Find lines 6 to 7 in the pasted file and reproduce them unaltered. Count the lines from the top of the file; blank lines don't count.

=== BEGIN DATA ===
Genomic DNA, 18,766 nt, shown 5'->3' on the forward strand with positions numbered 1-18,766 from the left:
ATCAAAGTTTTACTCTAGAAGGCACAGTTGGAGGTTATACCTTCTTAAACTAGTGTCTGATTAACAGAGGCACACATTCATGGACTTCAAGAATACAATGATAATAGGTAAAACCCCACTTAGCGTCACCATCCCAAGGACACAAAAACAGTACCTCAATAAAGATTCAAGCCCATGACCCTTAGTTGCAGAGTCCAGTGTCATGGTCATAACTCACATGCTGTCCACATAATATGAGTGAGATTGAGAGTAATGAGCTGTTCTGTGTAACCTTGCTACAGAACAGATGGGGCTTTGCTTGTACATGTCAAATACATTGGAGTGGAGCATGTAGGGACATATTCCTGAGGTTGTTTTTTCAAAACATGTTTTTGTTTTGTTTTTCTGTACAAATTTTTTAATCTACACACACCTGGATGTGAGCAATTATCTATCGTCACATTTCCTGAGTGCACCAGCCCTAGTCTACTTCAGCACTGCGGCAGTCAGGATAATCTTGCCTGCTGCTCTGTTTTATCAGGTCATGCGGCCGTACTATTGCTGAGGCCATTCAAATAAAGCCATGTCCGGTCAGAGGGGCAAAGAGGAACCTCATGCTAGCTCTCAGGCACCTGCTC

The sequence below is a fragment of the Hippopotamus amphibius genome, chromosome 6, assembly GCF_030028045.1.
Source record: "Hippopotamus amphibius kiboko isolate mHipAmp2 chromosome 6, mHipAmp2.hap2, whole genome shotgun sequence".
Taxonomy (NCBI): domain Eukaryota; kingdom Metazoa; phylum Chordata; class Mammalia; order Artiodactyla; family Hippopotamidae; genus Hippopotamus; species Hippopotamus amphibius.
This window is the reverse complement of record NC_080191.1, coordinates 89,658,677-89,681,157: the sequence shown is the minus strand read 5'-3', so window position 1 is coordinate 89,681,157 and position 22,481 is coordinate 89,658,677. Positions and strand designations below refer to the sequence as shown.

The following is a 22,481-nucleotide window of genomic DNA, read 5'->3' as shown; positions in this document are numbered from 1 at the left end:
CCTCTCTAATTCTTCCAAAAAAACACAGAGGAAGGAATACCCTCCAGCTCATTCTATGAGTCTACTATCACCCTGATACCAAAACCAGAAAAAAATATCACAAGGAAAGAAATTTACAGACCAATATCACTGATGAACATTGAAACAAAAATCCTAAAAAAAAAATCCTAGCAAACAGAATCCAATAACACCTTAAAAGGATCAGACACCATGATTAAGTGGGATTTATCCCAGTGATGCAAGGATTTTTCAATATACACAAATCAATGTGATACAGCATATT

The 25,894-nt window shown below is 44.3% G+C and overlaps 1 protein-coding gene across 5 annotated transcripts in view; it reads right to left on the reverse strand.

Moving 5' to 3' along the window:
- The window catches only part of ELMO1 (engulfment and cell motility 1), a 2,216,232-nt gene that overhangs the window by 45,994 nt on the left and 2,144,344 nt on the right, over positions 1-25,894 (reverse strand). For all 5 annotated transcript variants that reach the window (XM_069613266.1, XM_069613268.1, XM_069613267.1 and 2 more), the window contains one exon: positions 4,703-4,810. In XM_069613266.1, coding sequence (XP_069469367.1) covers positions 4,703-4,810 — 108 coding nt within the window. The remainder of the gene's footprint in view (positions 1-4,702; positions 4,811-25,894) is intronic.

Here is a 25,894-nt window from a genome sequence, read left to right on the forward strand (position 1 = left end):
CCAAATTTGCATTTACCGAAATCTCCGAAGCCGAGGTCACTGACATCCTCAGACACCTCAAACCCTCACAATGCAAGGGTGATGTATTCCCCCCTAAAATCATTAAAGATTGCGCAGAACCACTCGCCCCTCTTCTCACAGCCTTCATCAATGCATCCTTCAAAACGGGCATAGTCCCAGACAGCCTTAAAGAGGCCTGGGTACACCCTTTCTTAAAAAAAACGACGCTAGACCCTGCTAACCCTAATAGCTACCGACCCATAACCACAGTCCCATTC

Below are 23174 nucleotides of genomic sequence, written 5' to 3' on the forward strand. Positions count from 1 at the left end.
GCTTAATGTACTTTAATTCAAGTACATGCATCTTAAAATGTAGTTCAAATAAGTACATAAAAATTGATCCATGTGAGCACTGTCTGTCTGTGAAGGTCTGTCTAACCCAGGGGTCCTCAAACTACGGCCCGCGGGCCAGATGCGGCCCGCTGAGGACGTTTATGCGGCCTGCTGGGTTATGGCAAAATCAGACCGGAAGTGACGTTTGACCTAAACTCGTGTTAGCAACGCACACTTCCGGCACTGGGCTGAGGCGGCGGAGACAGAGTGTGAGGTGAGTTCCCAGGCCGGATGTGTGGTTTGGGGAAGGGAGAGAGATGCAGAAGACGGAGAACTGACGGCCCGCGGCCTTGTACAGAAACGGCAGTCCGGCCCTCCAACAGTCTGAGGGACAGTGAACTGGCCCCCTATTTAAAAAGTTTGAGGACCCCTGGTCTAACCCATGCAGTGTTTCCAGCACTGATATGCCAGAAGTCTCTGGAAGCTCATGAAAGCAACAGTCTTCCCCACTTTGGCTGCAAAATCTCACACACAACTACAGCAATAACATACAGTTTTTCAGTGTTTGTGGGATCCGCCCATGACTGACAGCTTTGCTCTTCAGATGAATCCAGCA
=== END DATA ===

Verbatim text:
This window is the reverse complement of record NC_080191.1, coordinates 89,658,677-89,681,157: the sequence shown is the minus strand read 5'-3', so window position 1 is coordinate 89,681,157 and position 22,481 is coordinate 89,658,677. Positions and strand designations below refer to the sequence as shown.

The following is a 22,481-nucleotide window of genomic DNA, read 5'->3' as shown; positions in this document are numbered from 1 at the left end: